1. Bureaucracy/Organized Administration/infrastructure- This discovery is not necessary for polities to form,  but if a Polity wants to expand its size. I.E administration cost may cover how much population a polity can manage, while this discovery manages how far in size the borders can be maintained, therefore a High Population, Large state cannot hope to maintain unity unless they have discovered Bureaucracy. Bureaucracy cannot be discovered unless the polity has knowledge of Agriculture, and at least 5% of the population farms, the level of Bureaucracy within a state is determined by the Bureaucracy level of the Primary cell of the leading faction, or if possible the capital. Bureaucracy levels can exist in Non farming polities which may happen to succeed from its parent faction, however the Bureaucracy will rapidly decline, causing the territory to collapse. If the level of Bureaucracy is critically low,   the rate of clan creations and Independence will skyrocket, increases rapidly over time until the Bureaucracy is large enough to maintain the state borders.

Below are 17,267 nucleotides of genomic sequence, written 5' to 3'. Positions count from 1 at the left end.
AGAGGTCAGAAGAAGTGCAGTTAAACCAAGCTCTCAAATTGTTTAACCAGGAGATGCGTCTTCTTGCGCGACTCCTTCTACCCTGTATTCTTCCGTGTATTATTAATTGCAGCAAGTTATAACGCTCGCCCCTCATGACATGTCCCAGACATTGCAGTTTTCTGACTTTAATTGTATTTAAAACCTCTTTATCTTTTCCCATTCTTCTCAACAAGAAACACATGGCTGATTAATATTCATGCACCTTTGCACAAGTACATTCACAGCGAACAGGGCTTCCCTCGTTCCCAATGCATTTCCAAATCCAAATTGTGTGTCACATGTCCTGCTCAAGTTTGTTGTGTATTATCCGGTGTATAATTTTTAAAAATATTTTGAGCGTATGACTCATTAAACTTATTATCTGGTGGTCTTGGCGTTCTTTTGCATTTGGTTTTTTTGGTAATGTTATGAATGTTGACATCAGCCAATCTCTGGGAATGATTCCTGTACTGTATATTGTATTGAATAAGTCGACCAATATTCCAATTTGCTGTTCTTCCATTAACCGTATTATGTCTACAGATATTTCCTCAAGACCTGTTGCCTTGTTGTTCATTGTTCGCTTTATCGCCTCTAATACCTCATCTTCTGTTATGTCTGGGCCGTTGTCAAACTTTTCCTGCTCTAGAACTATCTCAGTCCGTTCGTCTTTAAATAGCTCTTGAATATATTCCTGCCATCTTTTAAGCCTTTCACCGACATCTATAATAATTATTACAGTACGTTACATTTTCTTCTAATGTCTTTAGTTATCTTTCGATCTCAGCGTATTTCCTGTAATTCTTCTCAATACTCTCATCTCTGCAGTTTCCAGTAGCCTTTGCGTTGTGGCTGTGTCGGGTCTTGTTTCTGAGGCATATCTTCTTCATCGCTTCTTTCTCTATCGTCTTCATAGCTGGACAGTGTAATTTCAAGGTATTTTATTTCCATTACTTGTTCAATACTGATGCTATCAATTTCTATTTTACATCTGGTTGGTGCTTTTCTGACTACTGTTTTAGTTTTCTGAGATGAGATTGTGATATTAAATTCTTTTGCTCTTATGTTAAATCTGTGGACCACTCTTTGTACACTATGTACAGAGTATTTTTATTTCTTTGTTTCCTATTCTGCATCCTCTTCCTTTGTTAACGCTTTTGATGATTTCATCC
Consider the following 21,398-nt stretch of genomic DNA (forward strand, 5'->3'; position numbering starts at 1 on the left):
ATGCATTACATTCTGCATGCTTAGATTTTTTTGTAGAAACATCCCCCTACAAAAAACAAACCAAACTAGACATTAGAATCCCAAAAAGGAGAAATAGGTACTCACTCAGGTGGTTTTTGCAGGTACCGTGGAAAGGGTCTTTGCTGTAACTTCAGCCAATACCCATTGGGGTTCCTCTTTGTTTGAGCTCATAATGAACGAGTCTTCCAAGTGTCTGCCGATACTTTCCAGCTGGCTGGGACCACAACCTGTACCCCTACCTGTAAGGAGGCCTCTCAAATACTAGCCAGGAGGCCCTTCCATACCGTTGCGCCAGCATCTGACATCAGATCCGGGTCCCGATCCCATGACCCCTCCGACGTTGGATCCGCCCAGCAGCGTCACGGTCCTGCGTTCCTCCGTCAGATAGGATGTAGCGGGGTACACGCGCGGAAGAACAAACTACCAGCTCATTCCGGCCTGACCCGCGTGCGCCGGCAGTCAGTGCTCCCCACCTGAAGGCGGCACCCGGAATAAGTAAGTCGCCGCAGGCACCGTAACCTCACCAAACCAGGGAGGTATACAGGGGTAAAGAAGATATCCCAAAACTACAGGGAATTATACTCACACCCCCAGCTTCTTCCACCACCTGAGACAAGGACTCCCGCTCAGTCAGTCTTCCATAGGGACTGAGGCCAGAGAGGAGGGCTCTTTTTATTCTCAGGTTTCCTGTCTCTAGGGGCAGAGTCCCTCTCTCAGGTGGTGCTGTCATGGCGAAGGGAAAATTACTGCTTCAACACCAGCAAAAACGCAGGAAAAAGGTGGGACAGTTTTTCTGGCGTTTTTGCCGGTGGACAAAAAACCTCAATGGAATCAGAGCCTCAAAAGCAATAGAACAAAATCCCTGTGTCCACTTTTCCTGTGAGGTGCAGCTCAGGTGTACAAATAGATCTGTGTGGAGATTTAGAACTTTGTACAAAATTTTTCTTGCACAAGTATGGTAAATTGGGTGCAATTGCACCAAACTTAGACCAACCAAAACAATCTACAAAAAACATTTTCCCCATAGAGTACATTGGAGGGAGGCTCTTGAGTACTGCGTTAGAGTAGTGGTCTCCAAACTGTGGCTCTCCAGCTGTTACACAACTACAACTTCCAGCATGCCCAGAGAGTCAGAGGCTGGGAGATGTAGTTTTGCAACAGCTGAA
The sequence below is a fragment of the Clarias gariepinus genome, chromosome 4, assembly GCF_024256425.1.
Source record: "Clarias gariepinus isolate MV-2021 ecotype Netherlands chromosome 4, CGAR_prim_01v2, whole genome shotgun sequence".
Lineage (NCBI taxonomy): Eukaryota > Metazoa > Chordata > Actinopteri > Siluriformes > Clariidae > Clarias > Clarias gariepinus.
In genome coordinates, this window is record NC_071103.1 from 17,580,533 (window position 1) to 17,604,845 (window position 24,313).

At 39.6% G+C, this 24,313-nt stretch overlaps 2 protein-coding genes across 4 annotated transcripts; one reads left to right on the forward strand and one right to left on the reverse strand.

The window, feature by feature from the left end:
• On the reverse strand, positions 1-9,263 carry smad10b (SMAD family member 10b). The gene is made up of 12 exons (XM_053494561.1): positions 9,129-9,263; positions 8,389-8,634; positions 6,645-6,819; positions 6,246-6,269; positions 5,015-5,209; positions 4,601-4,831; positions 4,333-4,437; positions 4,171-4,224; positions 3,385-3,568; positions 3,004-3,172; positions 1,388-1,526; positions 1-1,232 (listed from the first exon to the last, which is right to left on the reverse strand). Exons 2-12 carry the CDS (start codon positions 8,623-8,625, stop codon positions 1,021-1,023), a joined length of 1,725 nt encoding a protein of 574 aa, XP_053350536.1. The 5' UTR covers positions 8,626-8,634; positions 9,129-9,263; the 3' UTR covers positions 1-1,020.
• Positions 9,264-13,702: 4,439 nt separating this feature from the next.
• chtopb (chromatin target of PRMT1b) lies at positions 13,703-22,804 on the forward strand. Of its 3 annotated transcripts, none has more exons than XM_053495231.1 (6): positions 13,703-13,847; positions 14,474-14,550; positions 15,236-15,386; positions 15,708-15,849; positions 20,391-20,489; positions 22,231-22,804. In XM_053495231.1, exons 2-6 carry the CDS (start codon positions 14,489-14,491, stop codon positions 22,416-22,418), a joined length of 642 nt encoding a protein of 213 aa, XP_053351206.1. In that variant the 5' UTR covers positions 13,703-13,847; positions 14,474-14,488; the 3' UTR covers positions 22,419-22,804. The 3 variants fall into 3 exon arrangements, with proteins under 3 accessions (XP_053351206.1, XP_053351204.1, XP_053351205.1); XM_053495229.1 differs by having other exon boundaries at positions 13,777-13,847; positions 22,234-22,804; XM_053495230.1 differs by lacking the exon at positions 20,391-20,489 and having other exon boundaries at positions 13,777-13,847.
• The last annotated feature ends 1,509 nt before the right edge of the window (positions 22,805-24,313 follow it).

2. Colonial Administration- Colonial Administration is necessary for Polities to directly colonize or incorporate land beyond lets say 3 tiles or a proportionate amount of Kilometers. In order to discover Colonial Administration, Polities must be capable of Agriculture, have a Bureaucracy, have a large amount of social organization, population above 50,000 and a certain, but high level of ship technology. As the level of Colonial Administration increases, so does the chance and range of colonies increase. Note that colonial administration is not required for human populations to migrate, but rather for polities to make large overseas conquests. Additionally, Colonies are managed by clans which will be generated to control the new land, making independence within a colony realistic, so a  clan halfway across the world cannot declared independence and somehow own half the land in the colony. When a colony achieves independence, if there are significant amounts of natives (foreign populations that have a high rate of prominence within the newly independent colony) the colony will get an event which allows them to change its language/culture to that significant native population, buttt, if there are significant amounts of populations from the original polity (colonizer) then they may leave the newly independent colony.

Please keep up the good work, I will try to think of new ideas, god speed Dr.